Responding to criticisms of her sophomore album, Pink Friday: Roman Reloaded, Nicki Minaj trumpeted The Pinkprint as a return to her genre roots, to knotty, technically accomplished hip-hop with a pronounced air of eccentricity. Instead, her third effort represents something entirely different, a nakedly introspective work that reduces her formerly freewheeling aesthetic to its bare components, scrapping the multiple-personality play-acting, the cartoon wackiness, and a good amount of the frenetically intense wordplay for direct, unembellished intimacy. The results land somewhere between the inspired but uneven wildness of her debut and the lightweight mainstream bid of its follow-up, with an album that mimics the rhythms of neither, exploring new ground with admirable, if sometimes misguided, aplomb.
Reviewing the Wu-Tang Clan’s recent A Better Tomorrow, I pined for a world in which the group’s collective membership could put aside petty conflicts and tough-guy façades to delve into the emotional toll of life in the industry. The Pinkprint does exactly that, managing to maintain a consistent level of bluster while presenting an unvarnished running view of Minaj’s regrets and fears. Strident self-love is seamlessly shuffled in with talk about her family’s changed perception of her post-celebrity, with the impression that both modes can be realistically contained within the same complicated person. Yet despite her skill at reconciling theatrical pomposity with delicate introspection, and her dual facility with acting as ostentatious guest MC to her own tremulous R&B soul-barer, Minaj doesn’t have the same capacity for smoothly uniting the confessional and the bombastic as label-mate Drake. This means that, while songs like opener “All Things Go” maintain an even balance between pathos and edge, achieving an icy sort of mournful beauty in the process, other attempts at pensive balladry (the scintillating “I Lied” and “Grand Piano”) have their pretty surfaces smudged by a countervailing sense of bathetic repetitiveness.
Still, The Pinkprint’s quieter moments are buoyed by the flipside to the rapper’s forays into emotional exploration, loud displays of brassy sexuality which communicate her coarse, clear-cut power. In these moments, Minaj flips the usual dynamics of hip-hop objectification, talking up her own assets while turning men into subservient worshippers. This occurs most directly on the Ariana Grande-backed “On Your Knees,” which focuses most of its attention on a man submissively delivering oral sex, and immediately segues into “Feeling Myself,” which builds on Beyoncé’s recent forays into risqué envelope-pushing by shaping an entire song about masturbation. The latter track is risible at times, with its “wax on, wax off” references and goofy sampling, but also refreshingly focused on self-stimulation as a means of female empowerment rather than a male-gaze fantasy, reflecting a general view of sexuality that manages to be both impressively progressive and never entirely serious. That ridiculousness reaches its peak on the hit “Anaconda,” and while there’s some residual static from all the hopping between heartfelt ballads and silly bangers, everything hangs loosely together, as a warts-and-all document of the rapper’s current preoccupations and the level of influence which allows her to release an album focused exclusively on them.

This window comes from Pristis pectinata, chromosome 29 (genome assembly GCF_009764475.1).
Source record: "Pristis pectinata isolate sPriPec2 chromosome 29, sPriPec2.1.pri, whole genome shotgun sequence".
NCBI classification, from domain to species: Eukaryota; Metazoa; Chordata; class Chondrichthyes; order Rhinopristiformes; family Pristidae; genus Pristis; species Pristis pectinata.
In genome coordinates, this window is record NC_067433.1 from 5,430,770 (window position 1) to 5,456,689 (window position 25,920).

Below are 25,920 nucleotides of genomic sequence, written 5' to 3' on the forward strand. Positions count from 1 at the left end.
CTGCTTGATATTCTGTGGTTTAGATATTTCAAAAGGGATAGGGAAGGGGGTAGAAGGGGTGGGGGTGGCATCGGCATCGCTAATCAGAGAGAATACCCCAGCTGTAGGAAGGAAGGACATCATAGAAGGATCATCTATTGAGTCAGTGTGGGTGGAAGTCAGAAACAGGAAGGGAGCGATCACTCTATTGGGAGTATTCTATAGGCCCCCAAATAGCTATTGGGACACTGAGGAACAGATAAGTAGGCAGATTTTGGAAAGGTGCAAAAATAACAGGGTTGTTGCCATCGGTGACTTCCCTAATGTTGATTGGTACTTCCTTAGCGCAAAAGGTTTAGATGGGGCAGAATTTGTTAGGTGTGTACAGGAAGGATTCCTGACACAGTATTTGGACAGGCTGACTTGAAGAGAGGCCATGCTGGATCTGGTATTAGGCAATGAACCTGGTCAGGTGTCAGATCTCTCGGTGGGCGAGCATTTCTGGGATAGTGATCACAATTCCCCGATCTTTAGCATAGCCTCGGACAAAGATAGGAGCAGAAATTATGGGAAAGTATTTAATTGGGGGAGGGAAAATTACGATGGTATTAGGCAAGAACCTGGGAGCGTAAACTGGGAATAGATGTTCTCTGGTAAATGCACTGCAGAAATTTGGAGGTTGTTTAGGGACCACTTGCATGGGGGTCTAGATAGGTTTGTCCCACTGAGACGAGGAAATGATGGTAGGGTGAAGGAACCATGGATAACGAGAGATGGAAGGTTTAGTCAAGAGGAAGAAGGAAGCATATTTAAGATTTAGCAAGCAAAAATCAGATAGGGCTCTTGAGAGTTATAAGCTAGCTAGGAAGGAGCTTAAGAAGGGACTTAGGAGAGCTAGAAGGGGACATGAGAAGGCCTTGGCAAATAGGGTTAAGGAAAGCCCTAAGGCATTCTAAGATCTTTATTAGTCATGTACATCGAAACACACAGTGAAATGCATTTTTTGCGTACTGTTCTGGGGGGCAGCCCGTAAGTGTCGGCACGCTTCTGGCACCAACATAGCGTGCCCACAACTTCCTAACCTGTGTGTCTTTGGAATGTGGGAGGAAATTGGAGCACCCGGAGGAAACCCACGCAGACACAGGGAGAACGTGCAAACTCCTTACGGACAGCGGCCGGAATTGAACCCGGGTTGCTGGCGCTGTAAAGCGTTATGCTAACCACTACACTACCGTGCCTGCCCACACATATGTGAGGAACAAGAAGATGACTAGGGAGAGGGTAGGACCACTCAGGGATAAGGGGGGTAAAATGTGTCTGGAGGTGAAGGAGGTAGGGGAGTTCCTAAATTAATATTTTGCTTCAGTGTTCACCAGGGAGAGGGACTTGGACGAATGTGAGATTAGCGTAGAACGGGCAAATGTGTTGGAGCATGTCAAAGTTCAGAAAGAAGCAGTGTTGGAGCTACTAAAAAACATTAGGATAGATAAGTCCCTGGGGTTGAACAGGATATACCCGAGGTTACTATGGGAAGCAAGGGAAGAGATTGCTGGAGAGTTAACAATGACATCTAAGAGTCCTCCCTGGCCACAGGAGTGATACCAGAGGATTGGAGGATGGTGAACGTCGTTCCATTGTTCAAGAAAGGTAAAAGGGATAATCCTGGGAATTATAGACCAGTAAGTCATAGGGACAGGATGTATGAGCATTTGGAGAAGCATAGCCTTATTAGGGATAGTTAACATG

It’s also a reminder that even when Minaj is presenting a straightforward self-portrait, there’s always going to be some level of fracturing inherent to her personality, a natural consequence of her desire to mix confessional nakedness with booming bravado. The truthful thrust of The Pinkprint is actually somewhat similar to what Minaj was doing on Pink Friday, though on that album it was filtered through a hall-of-mirrors approach which proscribed contrasting emotions to a variety of different characters. Here it’s all presented as disparate parts of one united Nicki, a woman whose capacity for deep feeling doesn’t undermine her overall sense of self, as a dominant figure whose power isn’t defined by aspirations toward tough-guy masculinity. This is a big step forward for the genre, and makes one wish that Minaj’s content could be as good as her form, that more attention was paid to crafting complex rhymes and less on floating through halfway conceived tracks in a sing-song burble. Yet even if she hasn’t fully nailed the balance between her different modes, at least Minaj is doing something challenging, offering a third different approach on her third album, cementing herself as an artist who manages to be consistently engaging in spite of the varying quality of her material.